*My Utmost for His Highest, Dodd, Mead, & Co., 1966, p. 285.

 

(Photo & art credits:  www.cgtruth.org; http://www.pinterest.com; http://www.thekingjamesbible.us; http://www.pinterest.com; http://www.pilgrimsrock.com.)

 

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Eons ago when I was in seventh or eighth grade, Mom, Dad, and I made our way one evening to the shoe store downtown. As we trudged up the slight incline toward the entrance, I ended up walking behind them, in order to leave room on the sidewalk for pedestrians coming from the other way.

Imagine my mortification when my parents clasped hands.

“Please! Not in public!” I begged.

After all, they were old—in their mid-thirties. And at age thirteen, I was embarrassed enough to be seen in public with them. But to be in the company of parents showing affection? That was too much.

As adults we smile at the immature and almost comical responses of most young teenagers toward their parents. They like to pretend Mom and Dad don’t exist, in support of their burgeoning, highly exaggerated independence. They conveniently forget who pays the bills, helps with homework, does the chauffeuring, and provides care in countless other ways.

Some of those teens never lose that sense of highly exaggerated independence, even as they grow into adulthood. They conveniently forget who still provides care for them in countless ways: God. To ignore him as if he doesn’t exist is to behave like a middle schooler.

God deserves not only our attention but our worship. Think of it this way: If an Olympic gymnast out-performs the competition with a nearly flawless performance, she deserves applause from the crowd and that shiny gold medallion. We do not scorn the adoration and accolades she receives; she’s earned it.

 

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Hasn’t God earned the same, only more so?

“OK,” we say. “So God deserves to be worshiped. But does he really need it? After all, he is completely sufficient within himself. Doesn’t it seem rather self-serving for God to want our worship?”

Far from.

God knows: if our worship is not centered on him, we easily fall into the worship of other things: career, material goods, leisure, adventure—any number of pursuits that can consume our attention. Not that it’s wrong to enjoy these things, but they will never provide deep down soul-satisfaction.

God made us with that deep-down place; it’s reserved for him. That’s why the first of the Ten Commandments is about worship (Exodus 20:3).

 

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In addition:

Worship determines what we become.

 

“What we worship determines what we become.”

— Harvey F. Ammerman

 

Ammerman further explains: “If we worship material possessions, we become more materialistic. If we worship self, we become more selfish still” (1). If we worship the adrenalin rush of exciting pursuits, we’ll continually look for more exhilarating thrills.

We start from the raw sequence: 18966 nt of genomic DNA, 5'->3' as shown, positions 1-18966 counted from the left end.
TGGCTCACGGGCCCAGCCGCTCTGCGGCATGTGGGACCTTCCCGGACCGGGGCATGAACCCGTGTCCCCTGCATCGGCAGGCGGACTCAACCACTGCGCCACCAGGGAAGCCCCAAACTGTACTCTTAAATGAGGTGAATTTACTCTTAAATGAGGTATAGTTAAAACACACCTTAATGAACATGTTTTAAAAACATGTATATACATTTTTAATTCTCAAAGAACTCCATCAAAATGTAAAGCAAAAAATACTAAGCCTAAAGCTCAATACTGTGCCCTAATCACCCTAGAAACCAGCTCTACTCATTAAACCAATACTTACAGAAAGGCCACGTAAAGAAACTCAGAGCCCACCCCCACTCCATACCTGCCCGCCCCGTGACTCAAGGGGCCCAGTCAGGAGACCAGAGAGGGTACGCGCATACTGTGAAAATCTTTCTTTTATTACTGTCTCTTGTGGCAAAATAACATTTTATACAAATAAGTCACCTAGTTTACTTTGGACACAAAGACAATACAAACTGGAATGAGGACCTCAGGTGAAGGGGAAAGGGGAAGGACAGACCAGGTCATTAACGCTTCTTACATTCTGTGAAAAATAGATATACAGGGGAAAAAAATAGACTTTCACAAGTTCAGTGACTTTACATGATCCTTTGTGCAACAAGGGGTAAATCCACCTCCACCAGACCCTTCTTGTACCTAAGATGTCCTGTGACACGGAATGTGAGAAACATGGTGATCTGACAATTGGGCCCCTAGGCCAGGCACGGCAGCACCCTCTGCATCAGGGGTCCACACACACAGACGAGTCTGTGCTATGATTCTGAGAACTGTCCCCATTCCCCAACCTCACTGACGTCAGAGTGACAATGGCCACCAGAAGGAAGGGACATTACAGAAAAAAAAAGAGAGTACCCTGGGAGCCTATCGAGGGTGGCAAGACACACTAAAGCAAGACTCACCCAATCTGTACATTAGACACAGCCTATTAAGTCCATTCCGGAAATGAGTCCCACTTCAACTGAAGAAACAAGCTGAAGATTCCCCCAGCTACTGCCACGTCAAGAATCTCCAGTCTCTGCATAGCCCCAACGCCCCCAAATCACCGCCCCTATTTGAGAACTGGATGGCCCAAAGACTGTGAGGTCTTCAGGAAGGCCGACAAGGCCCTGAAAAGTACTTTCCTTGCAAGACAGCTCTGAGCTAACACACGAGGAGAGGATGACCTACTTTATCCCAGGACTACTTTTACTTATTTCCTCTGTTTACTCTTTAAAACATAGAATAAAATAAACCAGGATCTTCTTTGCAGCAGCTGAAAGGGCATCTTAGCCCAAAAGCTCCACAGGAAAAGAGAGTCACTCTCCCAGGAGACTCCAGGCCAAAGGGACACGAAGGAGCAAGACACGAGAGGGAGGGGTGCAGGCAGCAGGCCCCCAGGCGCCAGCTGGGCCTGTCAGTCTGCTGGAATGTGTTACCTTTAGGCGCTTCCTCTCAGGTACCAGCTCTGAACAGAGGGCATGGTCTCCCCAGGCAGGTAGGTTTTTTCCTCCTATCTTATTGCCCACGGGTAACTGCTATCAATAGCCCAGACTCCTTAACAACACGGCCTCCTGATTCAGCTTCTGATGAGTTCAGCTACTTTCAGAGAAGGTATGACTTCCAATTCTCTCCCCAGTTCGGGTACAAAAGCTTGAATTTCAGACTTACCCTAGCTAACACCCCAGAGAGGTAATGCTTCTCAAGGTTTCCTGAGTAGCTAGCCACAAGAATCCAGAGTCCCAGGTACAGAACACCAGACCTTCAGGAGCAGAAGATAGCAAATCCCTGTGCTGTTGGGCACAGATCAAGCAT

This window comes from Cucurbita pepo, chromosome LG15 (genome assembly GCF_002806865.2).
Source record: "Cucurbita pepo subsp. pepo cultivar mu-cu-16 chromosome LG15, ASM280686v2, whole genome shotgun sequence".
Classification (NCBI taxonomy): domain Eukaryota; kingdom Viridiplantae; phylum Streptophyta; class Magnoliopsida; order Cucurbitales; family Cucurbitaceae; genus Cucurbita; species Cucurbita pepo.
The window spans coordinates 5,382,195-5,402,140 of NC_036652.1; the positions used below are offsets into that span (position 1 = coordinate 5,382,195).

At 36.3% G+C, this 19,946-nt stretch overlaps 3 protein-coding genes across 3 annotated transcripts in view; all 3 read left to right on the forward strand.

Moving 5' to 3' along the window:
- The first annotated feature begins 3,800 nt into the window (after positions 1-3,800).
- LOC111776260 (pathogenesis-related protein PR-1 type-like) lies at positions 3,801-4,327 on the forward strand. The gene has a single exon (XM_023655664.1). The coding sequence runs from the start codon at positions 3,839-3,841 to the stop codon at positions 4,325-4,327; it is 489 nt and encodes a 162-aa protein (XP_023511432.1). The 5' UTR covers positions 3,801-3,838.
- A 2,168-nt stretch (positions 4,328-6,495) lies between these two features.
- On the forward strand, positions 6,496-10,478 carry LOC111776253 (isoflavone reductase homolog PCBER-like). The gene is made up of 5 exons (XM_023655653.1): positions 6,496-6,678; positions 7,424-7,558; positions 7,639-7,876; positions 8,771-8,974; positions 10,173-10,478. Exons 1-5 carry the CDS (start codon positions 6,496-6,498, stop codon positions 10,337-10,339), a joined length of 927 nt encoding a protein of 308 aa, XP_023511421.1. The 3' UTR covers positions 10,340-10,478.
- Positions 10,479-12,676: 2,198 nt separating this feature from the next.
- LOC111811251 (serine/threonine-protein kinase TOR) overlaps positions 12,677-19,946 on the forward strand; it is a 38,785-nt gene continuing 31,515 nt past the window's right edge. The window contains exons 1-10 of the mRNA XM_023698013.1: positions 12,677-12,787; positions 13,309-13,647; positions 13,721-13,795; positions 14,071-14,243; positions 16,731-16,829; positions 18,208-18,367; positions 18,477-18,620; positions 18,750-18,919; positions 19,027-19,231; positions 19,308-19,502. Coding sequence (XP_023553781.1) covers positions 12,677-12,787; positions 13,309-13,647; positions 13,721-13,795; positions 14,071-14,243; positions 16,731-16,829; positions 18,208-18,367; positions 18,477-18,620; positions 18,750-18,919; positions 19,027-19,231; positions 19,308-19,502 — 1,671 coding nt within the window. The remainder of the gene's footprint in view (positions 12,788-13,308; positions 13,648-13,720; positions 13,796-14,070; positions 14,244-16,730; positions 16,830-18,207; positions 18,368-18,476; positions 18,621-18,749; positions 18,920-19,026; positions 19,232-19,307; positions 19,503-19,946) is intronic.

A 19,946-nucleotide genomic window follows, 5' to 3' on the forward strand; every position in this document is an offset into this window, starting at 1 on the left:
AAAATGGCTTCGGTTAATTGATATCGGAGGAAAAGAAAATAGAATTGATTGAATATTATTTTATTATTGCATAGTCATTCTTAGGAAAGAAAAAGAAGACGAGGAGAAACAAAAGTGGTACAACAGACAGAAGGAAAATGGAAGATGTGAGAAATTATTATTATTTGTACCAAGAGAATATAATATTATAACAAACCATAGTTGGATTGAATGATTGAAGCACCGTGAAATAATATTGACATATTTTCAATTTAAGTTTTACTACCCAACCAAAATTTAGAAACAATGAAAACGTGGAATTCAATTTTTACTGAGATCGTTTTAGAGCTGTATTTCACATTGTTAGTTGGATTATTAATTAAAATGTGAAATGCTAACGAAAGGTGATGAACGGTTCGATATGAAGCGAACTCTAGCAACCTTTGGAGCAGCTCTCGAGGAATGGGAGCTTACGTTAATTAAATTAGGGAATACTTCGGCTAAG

God wants us to worship him so we’ll become more like him—gracious, good, compassionate, and kind (Exodus 34:6).

 

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Worship communicates God’s presence to men.

 

“It is in the process of being worshiped

that God communicates his presence to men.”

–C. S. Lewis

 

Adoration, praise, and gratitude create an atmosphere in which we can meet with God almighty (Psalm 89:15-17). And such encounters always result in joy (Psalm 16:11). Sometimes that occurs in a glorious, public celebration with other worshipers; sometimes it occurs in sweet, private communion.

Worship is a necessary outlet of the spirit.

C. S. Lewis also wrote: “Enjoyment spontaneously overflows into praise.”

When we hear superbly good news, our natural inclination is to tell others about it. We’re social beings, after all. Research has suggested that when we share a positive experience with someone else, we are essentially enjoying it again as we relive the moment in the retelling and savor the experience once more (2).

It’s the way God made us – not only to expand our enjoyment with family and friends, but with him, our Heavenly Father.

 

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We need to worship.

To know him and be known by him, to experience him is a God-given pleasure that nothing else can satisfy.

 

*    *     *     *     *   *     *     *     *     *

 

Notes:

(1) from Quote, Unquote, compiled by Lloyd Cory, Victor Books, 1977.

(2) http://www.psycnet.apa.org

 

Photo & art credits:  www.pinterest.com (5).

 

I’d love to hear your thoughts on worship.  Please leave a comment below!